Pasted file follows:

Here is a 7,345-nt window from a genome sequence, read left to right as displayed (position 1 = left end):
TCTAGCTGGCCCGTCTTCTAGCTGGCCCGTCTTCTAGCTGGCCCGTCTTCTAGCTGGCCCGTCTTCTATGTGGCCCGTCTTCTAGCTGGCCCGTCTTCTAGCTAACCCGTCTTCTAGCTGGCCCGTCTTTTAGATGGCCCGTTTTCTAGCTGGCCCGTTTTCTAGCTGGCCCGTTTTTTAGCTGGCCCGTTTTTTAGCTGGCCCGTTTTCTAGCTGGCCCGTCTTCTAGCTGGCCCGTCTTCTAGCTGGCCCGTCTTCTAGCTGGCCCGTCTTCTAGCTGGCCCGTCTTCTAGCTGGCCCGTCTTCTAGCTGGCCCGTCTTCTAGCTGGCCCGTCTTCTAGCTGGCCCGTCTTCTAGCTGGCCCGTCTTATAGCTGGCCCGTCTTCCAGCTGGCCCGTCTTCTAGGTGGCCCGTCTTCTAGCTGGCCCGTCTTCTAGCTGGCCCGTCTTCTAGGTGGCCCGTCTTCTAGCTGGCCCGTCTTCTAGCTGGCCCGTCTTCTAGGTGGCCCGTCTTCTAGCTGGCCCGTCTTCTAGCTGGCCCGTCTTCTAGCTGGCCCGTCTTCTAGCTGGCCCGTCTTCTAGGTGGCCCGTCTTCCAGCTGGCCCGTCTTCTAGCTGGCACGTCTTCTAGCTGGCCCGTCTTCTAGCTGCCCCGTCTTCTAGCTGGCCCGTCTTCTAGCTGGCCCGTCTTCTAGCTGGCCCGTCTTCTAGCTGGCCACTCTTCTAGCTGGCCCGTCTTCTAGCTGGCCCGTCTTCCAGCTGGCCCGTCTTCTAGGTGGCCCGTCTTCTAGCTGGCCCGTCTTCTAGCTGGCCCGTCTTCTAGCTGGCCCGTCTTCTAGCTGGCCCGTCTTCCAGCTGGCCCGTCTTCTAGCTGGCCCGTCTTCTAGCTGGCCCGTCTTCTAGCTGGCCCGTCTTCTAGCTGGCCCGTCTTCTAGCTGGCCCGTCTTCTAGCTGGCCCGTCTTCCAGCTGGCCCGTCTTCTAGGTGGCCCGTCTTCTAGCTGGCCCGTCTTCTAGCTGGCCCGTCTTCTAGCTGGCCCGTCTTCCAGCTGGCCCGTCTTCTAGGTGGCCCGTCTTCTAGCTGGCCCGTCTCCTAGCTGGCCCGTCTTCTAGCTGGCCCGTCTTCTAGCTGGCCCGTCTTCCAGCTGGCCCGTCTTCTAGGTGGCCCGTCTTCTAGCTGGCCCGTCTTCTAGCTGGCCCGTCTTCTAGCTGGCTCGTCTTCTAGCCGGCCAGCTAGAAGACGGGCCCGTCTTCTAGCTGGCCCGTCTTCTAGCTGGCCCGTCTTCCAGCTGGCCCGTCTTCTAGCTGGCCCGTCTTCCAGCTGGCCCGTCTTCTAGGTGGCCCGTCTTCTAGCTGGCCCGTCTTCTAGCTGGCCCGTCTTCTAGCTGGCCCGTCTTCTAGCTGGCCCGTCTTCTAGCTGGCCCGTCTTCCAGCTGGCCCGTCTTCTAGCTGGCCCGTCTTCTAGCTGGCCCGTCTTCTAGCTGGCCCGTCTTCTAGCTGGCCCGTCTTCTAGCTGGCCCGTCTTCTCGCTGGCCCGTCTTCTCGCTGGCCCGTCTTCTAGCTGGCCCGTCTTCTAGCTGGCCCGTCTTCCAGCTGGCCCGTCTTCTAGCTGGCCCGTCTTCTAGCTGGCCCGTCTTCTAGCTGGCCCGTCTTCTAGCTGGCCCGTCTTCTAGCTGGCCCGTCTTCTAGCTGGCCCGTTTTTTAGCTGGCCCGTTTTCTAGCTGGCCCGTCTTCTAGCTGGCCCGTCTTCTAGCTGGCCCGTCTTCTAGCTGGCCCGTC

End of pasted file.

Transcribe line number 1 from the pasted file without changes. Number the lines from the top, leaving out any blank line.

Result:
Here is a 7,345-nt window from a genome sequence, read left to right as displayed (position 1 = left end):